- Additional Plants: native plants, trees, ornamentals
- Crop Production: agroforestry, cover crops, organic fertilizers
- Education and Training: demonstration, display, extension, workshop
- Natural Resources/Environment: biodiversity, habitat enhancement
- Pest Management: biological control, field monitoring/scouting, integrated pest management, prevention, traps, weed ecology
- Production Systems: general crop production
- Soil Management: soil analysis, soil quality/health
- Sustainable Communities: sustainability measures
Our data infer that the biodiverse Christmas tree system, which uses specific low growing perennial and annual cover crops to attract and conserve beneficial arthropods, has high numbers of natural enemies throughout the season. Early in the season, ladybugs and syrphids are common. It is very important to have these predators present in the field early in the season, as this is when damage by twig aphids can be prevented. By around mid-July or so, the numbers of ladybugs and syrphids begin to drop (possibly as a function of prey presence), and other generalist predators, like spiders, increase in numbers.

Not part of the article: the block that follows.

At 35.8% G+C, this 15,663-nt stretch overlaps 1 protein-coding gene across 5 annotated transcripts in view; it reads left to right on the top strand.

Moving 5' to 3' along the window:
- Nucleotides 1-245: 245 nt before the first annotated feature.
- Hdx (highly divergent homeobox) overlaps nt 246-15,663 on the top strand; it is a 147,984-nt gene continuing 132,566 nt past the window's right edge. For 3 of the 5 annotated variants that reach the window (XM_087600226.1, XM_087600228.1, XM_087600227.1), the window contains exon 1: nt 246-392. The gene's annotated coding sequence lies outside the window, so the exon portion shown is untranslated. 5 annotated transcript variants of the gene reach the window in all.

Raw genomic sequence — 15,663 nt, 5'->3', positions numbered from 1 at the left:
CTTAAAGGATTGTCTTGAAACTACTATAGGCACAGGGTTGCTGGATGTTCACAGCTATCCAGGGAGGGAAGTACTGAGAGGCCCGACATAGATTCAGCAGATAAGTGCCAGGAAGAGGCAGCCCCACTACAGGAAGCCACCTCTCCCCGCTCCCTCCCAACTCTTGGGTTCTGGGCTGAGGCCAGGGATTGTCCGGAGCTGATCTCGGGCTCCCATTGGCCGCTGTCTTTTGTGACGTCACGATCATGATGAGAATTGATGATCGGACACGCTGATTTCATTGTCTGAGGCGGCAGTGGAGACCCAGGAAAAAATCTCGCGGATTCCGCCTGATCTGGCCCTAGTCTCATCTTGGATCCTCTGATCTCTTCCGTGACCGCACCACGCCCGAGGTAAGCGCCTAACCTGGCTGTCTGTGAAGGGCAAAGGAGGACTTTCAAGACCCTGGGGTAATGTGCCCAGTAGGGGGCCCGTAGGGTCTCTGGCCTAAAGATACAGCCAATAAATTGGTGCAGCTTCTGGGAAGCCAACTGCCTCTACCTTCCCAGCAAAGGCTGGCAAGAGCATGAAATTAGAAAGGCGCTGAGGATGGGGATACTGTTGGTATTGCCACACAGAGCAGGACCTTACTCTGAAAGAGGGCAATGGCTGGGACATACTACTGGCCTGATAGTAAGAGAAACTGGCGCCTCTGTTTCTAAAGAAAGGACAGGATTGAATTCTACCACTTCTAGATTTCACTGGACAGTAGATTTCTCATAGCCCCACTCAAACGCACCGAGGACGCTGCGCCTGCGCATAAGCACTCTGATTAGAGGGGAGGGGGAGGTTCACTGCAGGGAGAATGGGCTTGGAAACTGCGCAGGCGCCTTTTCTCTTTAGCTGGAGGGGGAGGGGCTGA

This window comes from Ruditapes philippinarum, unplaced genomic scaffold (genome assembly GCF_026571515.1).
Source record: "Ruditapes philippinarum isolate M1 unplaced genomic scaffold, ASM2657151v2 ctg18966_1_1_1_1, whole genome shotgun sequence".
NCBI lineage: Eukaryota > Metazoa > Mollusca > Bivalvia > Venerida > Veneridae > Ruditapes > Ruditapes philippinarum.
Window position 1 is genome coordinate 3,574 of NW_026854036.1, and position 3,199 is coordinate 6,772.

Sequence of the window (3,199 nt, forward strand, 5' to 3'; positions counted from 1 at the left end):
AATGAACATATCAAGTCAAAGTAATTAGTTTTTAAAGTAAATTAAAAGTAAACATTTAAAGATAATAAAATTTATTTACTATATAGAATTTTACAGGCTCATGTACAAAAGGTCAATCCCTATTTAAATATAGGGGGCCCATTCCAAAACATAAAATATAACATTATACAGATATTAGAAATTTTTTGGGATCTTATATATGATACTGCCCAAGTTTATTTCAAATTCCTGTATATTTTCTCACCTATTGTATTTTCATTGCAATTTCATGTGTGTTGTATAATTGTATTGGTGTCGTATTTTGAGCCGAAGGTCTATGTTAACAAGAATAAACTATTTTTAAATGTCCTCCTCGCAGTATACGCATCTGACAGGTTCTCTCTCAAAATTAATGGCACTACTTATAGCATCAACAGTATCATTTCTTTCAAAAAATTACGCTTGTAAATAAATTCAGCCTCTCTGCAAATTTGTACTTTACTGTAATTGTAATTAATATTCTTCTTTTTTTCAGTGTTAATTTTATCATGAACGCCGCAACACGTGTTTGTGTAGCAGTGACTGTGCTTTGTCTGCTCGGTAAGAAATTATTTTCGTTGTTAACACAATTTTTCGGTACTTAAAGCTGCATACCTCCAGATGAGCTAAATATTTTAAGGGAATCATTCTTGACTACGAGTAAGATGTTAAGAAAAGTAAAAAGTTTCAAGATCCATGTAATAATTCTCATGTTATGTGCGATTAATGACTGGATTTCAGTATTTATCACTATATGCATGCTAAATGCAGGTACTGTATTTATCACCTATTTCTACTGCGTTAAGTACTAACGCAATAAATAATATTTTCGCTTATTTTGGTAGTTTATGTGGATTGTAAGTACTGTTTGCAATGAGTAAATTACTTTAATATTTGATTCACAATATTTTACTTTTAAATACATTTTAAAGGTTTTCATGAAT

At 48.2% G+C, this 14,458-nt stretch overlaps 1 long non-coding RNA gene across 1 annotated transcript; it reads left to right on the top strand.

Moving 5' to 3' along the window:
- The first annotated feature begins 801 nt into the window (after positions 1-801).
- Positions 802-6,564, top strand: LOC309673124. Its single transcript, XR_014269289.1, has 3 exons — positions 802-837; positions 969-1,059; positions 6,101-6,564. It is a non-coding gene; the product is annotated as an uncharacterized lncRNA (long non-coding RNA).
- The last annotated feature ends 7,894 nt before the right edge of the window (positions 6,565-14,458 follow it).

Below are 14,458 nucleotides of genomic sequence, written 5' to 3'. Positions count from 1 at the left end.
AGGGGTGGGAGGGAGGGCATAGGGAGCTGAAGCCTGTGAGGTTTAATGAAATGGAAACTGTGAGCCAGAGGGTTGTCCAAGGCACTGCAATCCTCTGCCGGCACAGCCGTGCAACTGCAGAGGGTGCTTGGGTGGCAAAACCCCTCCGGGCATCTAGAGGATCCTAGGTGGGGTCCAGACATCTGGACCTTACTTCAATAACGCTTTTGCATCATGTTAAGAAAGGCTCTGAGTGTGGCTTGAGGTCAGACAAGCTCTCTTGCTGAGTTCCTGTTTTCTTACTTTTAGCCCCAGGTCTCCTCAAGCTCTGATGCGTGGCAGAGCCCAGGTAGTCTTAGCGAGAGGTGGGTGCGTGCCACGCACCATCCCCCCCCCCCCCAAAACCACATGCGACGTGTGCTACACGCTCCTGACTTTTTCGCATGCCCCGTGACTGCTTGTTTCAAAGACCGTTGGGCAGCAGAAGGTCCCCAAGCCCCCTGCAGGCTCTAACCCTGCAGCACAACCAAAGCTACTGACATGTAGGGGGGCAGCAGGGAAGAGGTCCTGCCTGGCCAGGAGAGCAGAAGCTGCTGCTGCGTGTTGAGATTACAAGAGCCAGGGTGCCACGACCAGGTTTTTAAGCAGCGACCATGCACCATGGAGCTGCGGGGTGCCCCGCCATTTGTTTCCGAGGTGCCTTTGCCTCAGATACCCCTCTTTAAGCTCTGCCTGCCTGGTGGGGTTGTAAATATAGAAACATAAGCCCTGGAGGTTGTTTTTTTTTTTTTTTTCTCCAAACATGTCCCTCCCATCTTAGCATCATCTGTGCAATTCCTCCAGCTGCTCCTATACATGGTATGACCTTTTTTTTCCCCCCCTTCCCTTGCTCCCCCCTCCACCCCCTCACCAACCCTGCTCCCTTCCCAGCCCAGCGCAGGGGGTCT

We were particularly encouraged to find all life stages of ladybugs, syrphids, spiders and other predators, like lightning bugs, in our tree samples. Through this work, we realize that is it not one specific predatory insect that will make the difference in our system. Rather, it is the combined effect of many tyoes of beneficials, both insects and spiders that help to suppress pests in the biodiverse Christmas tree production system.
This study raises as many questions as it answers. For example, we found very high levels of spiders in our samples. What role do spiders play in suppressing Christmas tree pests? We also found many other predators, like lightning bugs (Lampyridae) that also appear to be important predators in the system, working mainly at night to feed on soft-bodied insects in the trees. We would like to determine the exact spacing parameters for various beneficials as related to the cover crop. For example, syrphid flies are excellent fliers. Thus, syrphids do not need the cover crop to be directly next to the Christmas trees in order for them to search and oviposit eggs in the trees. On the other hand, ladybugs, which do not disperse as readily or as far as syrphid flies, would need attractant plants to be nearby the Christmas trees in order for the ladybugs to search them.
Our data show that high numbers of beneficials are present in the biodiverse Christmas tree system. Beneficials that occur around the trees in the cover crops also occur in the trees as well. By encouraging the right types of plants in their cover crops, Christmas tree farmers can build beneficial insect refuges and breeding areas that will encourage beneficial insects to stay in a particular area. By using the biodiverse Christmas tree production system, we believe that Christmas tree growers could lessen the frequency and amount of pesticides applied to Christmas trees for pests, and still produce a high quality tree, while preserving the environment.